Countdown to Indians’ Opening Day – 41
Bob Toth | On 16, Feb 2018
While the offseason has been historically slow and the winter has crawled along at an even slower pace, we at Did The Tribe Win Last Night look ahead to the warmer days of the 2018 season by remembering Tribe players past and present.
Countdown to Opening Day – 41 days
The number 41 has not gotten a lot of use in Indians history, but the last three players to wear it have left a mark on the franchise, including a pair of switch-hitting catchers turned first basemen.
One of the most notable voids that the Indians had to fill this offseason was that of Carlos Santana, who departed the team in free agency after spending ten years in the organization and parts of eight seasons at the Major League level. Acquired in July of 2008 from the Los Angeles Dodgers with pitcher Jon Meloan in exchange for utility man Casey Blake and cash, Santana became a player who fans loved to hate or hated to love.
While his place on the diamond changed frequently throughout his career, Santana suited up in the number 41 for the Indians when he made his debut on June 11, 2010, and went on to wear the number longer than all but one of the other 14 men who had put it on before him for the Tribe.
Santana started his career as a catcher, but a shortened rookie season in 2010 lost to a devastating knee injury led to the addition of first base to his on-field obligations in 2011. He hit 27 homers, 35 doubles, and drove in 79 in his first full season in the Majors and looked to add to that the next year, but saw the power numbers drop. He finished 15th in the AL MVP voting in 2013 after hitting a career-high .268 and saw the power numbers return in 2014, when he hit 25 doubles and 27 homers while driving in a career-high 85 runs and leading all of baseball with 113 walks. That season, he spent time at third base, but the move was just temporary as he struggled to handle the position.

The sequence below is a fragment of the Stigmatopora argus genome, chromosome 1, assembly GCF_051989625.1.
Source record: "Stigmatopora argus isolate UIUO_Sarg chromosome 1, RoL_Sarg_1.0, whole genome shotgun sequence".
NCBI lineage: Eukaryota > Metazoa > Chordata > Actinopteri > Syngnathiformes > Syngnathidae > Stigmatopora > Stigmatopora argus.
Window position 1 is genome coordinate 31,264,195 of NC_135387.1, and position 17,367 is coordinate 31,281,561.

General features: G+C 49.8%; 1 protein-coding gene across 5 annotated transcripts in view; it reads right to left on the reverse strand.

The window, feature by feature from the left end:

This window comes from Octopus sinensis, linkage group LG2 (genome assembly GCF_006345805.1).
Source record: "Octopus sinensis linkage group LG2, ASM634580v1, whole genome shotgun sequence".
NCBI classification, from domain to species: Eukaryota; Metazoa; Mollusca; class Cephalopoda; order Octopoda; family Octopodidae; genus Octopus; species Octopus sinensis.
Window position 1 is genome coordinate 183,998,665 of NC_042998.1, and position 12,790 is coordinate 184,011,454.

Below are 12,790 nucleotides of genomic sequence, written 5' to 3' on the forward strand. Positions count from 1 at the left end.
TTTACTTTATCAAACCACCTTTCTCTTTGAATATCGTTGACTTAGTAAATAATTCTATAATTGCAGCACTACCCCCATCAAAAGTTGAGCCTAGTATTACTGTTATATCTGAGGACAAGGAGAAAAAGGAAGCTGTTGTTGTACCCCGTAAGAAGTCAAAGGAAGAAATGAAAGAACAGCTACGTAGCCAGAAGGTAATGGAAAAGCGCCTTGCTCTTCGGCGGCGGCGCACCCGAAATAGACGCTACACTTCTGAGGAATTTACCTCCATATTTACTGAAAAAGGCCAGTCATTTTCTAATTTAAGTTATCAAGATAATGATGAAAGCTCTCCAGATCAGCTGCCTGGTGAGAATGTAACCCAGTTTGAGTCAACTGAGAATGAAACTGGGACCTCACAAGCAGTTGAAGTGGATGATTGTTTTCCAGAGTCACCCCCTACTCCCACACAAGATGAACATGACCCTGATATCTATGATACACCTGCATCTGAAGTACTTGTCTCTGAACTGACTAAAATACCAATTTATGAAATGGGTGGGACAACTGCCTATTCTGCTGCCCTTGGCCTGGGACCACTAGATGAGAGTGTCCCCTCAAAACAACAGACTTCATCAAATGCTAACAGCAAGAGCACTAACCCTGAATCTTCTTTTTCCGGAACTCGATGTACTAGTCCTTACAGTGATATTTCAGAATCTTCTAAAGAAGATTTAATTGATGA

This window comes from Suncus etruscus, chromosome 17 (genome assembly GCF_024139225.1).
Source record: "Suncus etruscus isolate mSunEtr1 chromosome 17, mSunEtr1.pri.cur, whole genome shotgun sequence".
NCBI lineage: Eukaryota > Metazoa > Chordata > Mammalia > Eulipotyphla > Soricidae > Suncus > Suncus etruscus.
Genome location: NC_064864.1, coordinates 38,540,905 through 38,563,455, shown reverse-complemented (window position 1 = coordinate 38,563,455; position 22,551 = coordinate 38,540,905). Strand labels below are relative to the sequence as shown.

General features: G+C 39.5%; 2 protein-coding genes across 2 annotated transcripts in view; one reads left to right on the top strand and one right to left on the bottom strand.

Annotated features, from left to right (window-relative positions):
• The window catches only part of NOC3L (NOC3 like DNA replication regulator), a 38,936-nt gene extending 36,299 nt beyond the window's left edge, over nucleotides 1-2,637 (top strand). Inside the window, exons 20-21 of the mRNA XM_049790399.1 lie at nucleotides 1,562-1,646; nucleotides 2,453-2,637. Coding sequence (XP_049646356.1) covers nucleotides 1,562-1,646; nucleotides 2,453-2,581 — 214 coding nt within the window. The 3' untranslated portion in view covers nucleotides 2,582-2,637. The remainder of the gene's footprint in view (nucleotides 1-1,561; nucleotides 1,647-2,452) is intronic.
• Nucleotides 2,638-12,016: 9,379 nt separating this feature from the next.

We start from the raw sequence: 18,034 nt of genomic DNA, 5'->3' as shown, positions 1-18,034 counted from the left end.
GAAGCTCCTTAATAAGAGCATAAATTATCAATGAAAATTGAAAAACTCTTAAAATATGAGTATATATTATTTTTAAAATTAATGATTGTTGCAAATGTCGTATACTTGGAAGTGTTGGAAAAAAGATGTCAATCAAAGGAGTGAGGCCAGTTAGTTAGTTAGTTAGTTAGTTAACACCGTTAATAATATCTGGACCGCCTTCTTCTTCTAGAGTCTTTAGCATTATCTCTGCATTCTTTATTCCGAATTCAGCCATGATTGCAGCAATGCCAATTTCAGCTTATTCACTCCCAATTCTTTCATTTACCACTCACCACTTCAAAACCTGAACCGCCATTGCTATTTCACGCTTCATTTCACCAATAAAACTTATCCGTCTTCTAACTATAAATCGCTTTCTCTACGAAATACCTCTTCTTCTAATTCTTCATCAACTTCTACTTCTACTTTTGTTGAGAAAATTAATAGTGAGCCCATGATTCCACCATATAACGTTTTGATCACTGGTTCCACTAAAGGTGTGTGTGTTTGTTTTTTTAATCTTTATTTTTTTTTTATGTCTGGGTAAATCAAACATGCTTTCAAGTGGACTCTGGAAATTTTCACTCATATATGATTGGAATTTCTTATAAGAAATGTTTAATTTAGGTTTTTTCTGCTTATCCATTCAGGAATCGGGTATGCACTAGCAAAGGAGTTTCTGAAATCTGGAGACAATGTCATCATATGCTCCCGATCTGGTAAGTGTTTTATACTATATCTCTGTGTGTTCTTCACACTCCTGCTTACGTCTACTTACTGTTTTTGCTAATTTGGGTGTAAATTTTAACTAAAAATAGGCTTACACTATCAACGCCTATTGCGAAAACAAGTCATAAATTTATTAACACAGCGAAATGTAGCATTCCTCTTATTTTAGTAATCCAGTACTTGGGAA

He drove in 85 more runs in 2015 and put up career-best numbers in 2016, hitting 34 homers and driving in 87. In his last season in Cleveland in 2017, he batted .259 for the second straight season while providing a .363 on-base percentage, just points off of his career mark of .365.
The man to hold the 41 before Santana had a similar path in an Indians uniform.
Victor Martinez signed with the Indians as an international free agent in 1996 out of Cuidad Bolivar in Venezuela. He reached the Majors as a September call-up in 2002, wearing the number 63, and he returned in June the next season in his new number 20. With an opportunity to serve as the club’s regular catcher in 2004 and in the number 41, he was an All-Star for the American League and was named the league’s Silver Slugger winner at catcher after slashing .283/.359/.492 with 38 doubles, 23 homers, and 108 RBI. He would put up similar power numbers over the next couple of years, despite a drop-off in run production.
Martinez was an integral part of the Indians’ playoff run in 2007. He hit 40 doubles, added in 25 homers, and drove in a career-high 114 runs while hitting .301, his third straight season over the .300 mark. He was again an All-Star and finished seventh in the MVP voting.